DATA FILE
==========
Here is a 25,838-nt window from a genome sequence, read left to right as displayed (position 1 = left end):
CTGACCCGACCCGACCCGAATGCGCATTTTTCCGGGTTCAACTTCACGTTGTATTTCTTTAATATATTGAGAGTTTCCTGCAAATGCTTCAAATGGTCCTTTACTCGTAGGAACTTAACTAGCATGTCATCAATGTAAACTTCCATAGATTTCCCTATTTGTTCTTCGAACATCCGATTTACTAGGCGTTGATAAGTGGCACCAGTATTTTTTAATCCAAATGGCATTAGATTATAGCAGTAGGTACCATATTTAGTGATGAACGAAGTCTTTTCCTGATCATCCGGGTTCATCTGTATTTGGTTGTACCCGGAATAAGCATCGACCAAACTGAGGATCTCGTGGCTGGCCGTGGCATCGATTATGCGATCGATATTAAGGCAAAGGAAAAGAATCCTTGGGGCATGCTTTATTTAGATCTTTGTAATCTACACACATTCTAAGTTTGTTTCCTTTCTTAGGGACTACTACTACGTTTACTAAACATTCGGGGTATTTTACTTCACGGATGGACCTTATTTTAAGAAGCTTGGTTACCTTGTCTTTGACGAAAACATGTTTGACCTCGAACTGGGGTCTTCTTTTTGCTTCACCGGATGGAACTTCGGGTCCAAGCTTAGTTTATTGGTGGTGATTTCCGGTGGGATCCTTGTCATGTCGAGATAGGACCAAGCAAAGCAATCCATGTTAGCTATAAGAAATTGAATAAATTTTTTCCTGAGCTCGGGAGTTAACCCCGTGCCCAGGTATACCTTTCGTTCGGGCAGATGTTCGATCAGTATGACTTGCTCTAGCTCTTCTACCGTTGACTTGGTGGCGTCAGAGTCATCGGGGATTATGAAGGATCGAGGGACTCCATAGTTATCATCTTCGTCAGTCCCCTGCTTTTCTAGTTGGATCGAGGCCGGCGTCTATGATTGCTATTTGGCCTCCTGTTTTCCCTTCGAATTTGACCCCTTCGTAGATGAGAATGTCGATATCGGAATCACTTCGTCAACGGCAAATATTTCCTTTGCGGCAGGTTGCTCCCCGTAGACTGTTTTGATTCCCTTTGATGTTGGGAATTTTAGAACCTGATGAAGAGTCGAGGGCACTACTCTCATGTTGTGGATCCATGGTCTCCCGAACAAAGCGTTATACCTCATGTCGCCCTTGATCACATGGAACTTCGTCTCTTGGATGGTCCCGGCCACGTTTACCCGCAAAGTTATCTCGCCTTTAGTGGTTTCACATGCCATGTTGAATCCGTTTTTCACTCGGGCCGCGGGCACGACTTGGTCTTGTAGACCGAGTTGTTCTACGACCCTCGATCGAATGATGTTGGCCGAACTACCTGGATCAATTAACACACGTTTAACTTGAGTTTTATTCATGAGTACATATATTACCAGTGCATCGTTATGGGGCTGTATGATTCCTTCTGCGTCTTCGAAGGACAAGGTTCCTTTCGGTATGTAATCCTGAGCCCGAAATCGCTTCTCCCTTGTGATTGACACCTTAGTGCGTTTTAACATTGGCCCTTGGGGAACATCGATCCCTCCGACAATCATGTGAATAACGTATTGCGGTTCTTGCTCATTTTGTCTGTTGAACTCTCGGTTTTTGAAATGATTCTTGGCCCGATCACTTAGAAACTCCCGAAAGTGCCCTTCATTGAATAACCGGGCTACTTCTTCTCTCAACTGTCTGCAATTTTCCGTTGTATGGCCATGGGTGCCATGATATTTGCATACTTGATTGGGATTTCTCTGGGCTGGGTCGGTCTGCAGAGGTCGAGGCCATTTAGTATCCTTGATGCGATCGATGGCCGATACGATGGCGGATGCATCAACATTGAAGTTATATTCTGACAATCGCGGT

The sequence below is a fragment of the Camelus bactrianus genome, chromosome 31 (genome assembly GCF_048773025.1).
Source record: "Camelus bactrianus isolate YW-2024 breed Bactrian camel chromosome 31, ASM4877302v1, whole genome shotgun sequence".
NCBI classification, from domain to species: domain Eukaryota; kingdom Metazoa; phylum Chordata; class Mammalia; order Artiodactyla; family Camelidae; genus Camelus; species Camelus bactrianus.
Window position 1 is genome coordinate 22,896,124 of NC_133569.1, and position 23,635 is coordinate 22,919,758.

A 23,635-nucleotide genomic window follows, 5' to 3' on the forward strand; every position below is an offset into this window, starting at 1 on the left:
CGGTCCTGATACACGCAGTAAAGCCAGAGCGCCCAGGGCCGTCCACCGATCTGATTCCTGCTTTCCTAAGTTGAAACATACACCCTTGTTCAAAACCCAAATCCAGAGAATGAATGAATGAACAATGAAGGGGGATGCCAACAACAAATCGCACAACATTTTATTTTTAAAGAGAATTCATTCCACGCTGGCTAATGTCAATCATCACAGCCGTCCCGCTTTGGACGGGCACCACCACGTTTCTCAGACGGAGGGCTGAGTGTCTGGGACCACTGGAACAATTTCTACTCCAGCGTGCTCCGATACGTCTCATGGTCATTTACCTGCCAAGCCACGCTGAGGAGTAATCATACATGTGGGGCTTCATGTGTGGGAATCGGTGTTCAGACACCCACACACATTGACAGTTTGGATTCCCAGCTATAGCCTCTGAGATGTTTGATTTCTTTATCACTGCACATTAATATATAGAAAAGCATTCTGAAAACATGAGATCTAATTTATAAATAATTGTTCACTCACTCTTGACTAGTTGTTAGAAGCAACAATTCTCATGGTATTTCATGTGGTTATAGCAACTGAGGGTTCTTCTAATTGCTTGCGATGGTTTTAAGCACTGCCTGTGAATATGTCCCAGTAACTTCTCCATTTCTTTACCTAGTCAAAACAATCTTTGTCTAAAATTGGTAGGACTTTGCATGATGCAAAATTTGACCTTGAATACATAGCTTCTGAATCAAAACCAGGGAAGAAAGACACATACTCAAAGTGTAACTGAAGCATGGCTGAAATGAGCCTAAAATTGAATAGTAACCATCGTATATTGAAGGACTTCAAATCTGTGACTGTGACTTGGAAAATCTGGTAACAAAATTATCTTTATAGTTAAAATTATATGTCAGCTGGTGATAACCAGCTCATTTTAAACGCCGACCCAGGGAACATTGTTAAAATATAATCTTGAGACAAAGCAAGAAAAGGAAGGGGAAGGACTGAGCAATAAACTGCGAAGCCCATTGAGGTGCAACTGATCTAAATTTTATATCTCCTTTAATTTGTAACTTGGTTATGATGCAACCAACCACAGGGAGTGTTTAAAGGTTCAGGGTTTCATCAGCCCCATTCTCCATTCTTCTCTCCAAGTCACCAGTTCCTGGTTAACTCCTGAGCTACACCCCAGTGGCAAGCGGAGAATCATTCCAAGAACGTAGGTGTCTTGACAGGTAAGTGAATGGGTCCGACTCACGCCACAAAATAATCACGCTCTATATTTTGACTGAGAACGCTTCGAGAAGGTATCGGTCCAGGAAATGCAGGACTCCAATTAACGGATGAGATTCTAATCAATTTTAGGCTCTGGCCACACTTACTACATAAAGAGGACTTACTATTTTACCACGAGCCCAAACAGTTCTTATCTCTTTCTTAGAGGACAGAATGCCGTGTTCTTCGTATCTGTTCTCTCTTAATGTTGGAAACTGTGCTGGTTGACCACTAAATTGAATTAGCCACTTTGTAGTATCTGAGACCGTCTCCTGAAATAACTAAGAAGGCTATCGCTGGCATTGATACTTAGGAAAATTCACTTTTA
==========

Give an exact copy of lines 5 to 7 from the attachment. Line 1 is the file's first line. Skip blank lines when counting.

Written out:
NCBI classification, from domain to species: domain Eukaryota; kingdom Metazoa; phylum Chordata; class Mammalia; order Artiodactyla; family Camelidae; genus Camelus; species Camelus bactrianus.
Window position 1 is genome coordinate 22,896,124 of NC_133569.1, and position 23,635 is coordinate 22,919,758.

A 23,635-nucleotide genomic window follows, 5' to 3' on the forward strand; every position below is an offset into this window, starting at 1 on the left: